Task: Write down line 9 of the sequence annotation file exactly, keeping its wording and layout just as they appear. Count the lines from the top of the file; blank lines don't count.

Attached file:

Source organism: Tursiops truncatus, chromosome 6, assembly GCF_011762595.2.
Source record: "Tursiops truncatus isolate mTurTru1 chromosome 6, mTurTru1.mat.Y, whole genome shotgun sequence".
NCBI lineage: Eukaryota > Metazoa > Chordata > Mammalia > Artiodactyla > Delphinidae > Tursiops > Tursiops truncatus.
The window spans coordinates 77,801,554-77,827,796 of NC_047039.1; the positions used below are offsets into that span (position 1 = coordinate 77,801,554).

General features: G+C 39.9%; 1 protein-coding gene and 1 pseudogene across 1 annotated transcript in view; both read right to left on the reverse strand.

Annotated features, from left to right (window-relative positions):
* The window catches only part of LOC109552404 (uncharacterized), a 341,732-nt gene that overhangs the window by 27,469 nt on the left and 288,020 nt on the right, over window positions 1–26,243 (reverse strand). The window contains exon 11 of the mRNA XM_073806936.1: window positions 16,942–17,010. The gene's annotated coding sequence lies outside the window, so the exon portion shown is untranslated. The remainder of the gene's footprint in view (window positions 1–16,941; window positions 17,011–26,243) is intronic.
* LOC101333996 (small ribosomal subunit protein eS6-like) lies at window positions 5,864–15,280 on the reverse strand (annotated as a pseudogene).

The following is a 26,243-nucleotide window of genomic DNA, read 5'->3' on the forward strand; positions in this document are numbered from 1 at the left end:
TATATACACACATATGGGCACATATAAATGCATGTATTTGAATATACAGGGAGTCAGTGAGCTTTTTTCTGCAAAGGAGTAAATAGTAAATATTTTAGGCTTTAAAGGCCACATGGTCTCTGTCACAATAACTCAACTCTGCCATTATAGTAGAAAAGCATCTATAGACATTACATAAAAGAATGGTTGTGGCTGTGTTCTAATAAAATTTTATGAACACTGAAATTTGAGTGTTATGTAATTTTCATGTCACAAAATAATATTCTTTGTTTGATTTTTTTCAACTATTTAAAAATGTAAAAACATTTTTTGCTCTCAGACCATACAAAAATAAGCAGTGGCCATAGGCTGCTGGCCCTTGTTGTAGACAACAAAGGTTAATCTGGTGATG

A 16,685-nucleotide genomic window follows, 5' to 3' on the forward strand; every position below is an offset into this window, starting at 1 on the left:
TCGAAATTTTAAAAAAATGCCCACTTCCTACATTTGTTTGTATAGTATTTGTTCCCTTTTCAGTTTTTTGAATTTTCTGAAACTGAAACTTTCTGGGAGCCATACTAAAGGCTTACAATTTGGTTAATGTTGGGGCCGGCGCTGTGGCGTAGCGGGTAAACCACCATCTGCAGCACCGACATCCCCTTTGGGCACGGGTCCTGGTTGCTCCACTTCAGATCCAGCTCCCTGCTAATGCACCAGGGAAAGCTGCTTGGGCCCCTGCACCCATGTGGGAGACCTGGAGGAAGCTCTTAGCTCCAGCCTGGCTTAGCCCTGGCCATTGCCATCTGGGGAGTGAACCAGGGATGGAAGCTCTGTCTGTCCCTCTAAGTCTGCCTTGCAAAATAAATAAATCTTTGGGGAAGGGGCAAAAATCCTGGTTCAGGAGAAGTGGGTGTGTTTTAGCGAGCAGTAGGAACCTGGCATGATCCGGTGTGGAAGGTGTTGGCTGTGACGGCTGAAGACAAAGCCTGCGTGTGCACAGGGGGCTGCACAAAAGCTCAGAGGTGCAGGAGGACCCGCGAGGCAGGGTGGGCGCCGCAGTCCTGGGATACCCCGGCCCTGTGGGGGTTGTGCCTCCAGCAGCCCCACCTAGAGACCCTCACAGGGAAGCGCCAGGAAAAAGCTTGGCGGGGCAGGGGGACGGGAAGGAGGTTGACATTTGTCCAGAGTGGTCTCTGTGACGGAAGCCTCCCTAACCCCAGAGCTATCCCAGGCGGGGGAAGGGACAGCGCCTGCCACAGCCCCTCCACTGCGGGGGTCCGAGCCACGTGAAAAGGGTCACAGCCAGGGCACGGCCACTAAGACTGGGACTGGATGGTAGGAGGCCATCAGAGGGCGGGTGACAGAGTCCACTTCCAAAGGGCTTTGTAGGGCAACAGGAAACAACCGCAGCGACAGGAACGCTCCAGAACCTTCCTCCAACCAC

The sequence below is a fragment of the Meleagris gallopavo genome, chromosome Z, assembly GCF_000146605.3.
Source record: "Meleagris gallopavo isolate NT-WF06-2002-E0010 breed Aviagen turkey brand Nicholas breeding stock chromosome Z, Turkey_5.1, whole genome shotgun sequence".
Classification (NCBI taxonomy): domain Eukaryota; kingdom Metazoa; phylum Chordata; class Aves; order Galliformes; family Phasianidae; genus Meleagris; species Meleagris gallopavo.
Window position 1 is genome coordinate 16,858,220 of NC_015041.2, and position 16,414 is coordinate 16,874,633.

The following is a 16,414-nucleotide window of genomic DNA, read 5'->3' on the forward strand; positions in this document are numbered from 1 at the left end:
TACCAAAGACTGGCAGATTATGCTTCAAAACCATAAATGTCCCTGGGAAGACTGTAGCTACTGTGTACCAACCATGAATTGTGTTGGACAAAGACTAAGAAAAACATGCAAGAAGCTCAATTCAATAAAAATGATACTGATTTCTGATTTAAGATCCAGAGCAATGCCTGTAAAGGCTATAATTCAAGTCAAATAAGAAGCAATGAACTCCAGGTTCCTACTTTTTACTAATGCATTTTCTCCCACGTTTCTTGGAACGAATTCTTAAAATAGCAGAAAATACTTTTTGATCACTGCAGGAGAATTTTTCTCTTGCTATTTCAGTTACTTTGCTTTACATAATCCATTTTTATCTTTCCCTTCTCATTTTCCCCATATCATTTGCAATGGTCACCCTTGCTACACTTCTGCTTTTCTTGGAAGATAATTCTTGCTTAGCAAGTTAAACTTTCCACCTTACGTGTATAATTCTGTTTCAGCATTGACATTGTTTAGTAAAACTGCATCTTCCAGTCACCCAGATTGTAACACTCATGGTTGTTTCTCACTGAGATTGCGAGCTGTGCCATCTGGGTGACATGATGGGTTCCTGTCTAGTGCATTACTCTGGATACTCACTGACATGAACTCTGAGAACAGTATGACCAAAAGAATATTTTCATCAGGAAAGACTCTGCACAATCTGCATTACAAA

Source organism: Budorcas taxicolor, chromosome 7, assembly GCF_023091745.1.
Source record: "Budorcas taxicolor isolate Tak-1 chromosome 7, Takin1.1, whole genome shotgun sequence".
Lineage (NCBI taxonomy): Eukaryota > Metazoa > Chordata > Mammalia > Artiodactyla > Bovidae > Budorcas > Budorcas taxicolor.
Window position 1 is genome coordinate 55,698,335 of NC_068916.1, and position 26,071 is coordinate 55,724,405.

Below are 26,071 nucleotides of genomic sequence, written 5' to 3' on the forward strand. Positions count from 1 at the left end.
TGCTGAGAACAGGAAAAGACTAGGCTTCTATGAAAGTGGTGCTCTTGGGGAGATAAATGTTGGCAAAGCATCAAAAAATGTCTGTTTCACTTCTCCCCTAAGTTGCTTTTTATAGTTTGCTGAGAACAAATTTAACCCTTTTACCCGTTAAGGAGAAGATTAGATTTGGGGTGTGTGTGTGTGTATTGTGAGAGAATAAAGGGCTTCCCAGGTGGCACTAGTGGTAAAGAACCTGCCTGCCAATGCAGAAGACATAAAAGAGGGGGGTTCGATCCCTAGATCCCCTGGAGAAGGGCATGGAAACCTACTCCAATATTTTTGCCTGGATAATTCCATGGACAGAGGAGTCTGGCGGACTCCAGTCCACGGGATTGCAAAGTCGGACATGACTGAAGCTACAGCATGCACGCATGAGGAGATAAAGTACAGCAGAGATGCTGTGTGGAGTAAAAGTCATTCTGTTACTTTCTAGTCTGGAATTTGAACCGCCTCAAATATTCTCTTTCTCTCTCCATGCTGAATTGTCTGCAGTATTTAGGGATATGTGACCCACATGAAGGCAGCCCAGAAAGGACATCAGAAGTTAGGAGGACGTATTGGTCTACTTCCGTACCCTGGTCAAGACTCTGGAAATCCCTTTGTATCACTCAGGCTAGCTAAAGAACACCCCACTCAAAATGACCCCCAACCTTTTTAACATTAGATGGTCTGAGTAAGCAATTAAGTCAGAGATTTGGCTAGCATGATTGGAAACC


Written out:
The following is a 26,243-nucleotide window of genomic DNA, read 5'->3' on the forward strand; positions in this document are numbered from 1 at the left end: